As you might have remembered, our book, God Save The Fan, is being released today. You can find it at bookstores everywhere. We've been asked a lot of questions about the book, so we thought that today, on its release date, we would do our best to answer them the best we know how. Hence, Frequently Asked Questions. The acronym is "FAQ." We just came up with that acronym; we hope you like it.
Anyway, you asked, we answered.
First off, this isn't one of those books that's just a cash-grab collection of previously published material, is it? You didn't just slap together a bunch of old Deadspin posts and call it a book, did you? Because you suck if you did that.
Nope. It's all brand new material. We did go through the trouble of writing the damned thing, so that's probably worth making clear from the outset. The only piece in the book that appeared on Deadspin was the John Rocker interview, and that's expanded with those footnotes that are all the rage these days. Oh, and there's no such thing as a cash-grab book unless you are George Tenet or Slash; nobody buys books anymore, don't ya know?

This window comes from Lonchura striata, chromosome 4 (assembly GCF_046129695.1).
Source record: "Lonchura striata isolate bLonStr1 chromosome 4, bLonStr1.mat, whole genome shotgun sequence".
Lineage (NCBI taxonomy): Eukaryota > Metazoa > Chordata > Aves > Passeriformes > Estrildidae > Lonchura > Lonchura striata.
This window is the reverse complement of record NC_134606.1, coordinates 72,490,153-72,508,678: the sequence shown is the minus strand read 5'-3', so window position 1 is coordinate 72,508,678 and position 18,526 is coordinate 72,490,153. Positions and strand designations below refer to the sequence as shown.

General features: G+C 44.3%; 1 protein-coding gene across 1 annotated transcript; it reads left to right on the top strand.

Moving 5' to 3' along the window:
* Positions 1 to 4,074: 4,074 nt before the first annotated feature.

So, it's a book. Does that mean it's like one really, REALLY long Deadspin post?
Lord, no, thank heavens. The book is broken up into four sections: PLAYERS, OWNERS, MEDIA and FANS. Each contains 10-20 hopefully amusing essays about the world of sports and ends with a glossary.
A glossary? That's lame.
Thanks. It's just pithy, obnoxious little bon mots about various figures in the world of sports.
Can you give us an example? Because it still sounds lame.
Sure! How's this?
Hardaway, Tim. Retired NBA guard most famous during his playing days for the crossover dribble, and for his post-NBA career for gleefully proclaiming that he "hates gay people" on national radio. Indicative of a larger anti-gay bias in the NBA than most players will admit, earns notice for his intense honesty on the subject, perhaps belying a moment in his past in which a group of gay men came to his door, knocked, entered and then took turns anally raping him until he became One Of Them. Heroically, resisted.
Is this book just Deadspin For Dummies?
Wait, Deadspin isn't for dummies already? Actually, no, we don't think so, though you'll have to make that judgment. We kind of consider it a Life As A Loser for sports. Put it this way: It bears more of a stylistic resemblance to Fair And Foul than to fart jokes. Though it has plenty of those too.